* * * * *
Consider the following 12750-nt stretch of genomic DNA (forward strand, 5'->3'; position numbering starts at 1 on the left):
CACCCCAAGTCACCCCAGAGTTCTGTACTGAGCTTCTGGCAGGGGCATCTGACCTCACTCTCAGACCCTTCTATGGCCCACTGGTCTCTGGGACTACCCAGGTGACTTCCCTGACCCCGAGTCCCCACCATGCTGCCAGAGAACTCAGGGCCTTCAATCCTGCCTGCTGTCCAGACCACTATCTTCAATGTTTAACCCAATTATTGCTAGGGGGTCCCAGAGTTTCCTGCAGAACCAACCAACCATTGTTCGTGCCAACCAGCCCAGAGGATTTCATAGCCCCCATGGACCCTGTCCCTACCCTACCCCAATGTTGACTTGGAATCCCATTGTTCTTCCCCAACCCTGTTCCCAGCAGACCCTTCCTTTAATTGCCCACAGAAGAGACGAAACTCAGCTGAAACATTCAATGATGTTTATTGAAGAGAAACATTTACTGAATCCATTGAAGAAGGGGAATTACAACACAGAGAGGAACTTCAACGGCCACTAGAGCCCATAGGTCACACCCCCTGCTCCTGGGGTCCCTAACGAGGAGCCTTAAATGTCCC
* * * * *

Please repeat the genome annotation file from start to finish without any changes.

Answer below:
Consider the following 12750-nt stretch of genomic DNA (forward strand, 5'->3'; position numbering starts at 1 on the left):
CACCCCAAGTCACCCCAGAGTTCTGTACTGAGCTTCTGGCAGGGGCATCTGACCTCACTCTCAGACCCTTCTATGGCCCACTGGTCTCTGGGACTACCCAGGTGACTTCCCTGACCCCGAGTCCCCACCATGCTGCCAGAGAACTCAGGGCCTTCAATCCTGCCTGCTGTCCAGACCACTATCTTCAATGTTTAACCCAATTATTGCTAGGGGGTCCCAGAGTTTCCTGCAGAACCAACCAACCATTGTTCGTGCCAACCAGCCCAGAGGATTTCATAGCCCCCATGGACCCTGTCCCTACCCTACCCCAATGTTGACTTGGAATCCCATTGTTCTTCCCCAACCCTGTTCCCAGCAGACCCTTCCTTTAATTGCCCACAGAAGAGACGAAACTCAGCTGAAACATTCAATGATGTTTATTGAAGAGAAACATTTACTGAATCCATTGAAGAAGGGGAATTACAACACAGAGAGGAACTTCAACGGCCACTAGAGCCCATAGGTCACACCCCCTGCTCCTGGGGTCCCTAACGAGGAGCCTTAAATGTCCC